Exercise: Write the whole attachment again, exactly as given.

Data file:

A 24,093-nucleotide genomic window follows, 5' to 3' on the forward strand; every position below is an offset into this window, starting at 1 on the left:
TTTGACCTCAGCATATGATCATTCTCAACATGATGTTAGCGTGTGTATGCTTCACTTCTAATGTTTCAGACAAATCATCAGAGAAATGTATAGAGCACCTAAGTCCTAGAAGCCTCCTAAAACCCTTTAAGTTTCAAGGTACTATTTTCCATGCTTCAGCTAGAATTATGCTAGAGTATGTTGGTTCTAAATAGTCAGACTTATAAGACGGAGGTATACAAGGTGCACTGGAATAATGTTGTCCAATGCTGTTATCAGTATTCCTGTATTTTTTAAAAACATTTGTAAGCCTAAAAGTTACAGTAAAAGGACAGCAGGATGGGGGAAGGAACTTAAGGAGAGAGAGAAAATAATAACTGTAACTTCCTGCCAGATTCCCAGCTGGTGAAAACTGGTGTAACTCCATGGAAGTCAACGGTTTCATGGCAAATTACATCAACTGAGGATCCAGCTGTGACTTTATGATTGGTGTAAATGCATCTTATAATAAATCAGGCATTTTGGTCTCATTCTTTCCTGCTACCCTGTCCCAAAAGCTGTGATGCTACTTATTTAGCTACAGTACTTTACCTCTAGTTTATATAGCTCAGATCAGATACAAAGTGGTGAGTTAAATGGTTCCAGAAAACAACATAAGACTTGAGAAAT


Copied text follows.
A 24,093-nucleotide genomic window follows, 5' to 3' on the forward strand; every position below is an offset into this window, starting at 1 on the left:
TTTGACCTCAGCATATGATCATTCTCAACATGATGTTAGCGTGTGTATGCTTCACTTCTAATGTTTCAGACAAATCATCAGAGAAATGTATAGAGCACCTAAGTCCTAGAAGCCTCCTAAAACCCTTTAAGTTTCAAGGTACTATTTTCCATGCTTCAGCTAGAATTATGCTAGAGTATGTTGGTTCTAAATAGTCAGACTTATAAGACGGAGGTATACAAGGTGCACTGGAATAATGTTGTCCAATGCTGTTATCAGTATTCCTGTATTTTTTAAAAACATTTGTAAGCCTAAAAGTTACAGTAAAAGGACAGCAGGATGGGGGAAGGAACTTAAGGAGAGAGAGAAAATAATAACTGTAACTTCCTGCCAGATTCCCAGCTGGTGAAAACTGGTGTAACTCCATGGAAGTCAACGGTTTCATGGCAAATTACATCAACTGAGGATCCAGCTGTGACTTTATGATTGGTGTAAATGCATCTTATAATAAATCAGGCATTTTGGTCTCATTCTTTCCTGCTACCCTGTCCCAAAAGCTGTGATGCTACTTATTTAGCTACAGTACTTTACCTCTAGTTTATATAGCTCAGATCAGATACAAAGTGGTGAGTTAAATGGTTCCAGAAAACAACATAAGACTTGAGAAAT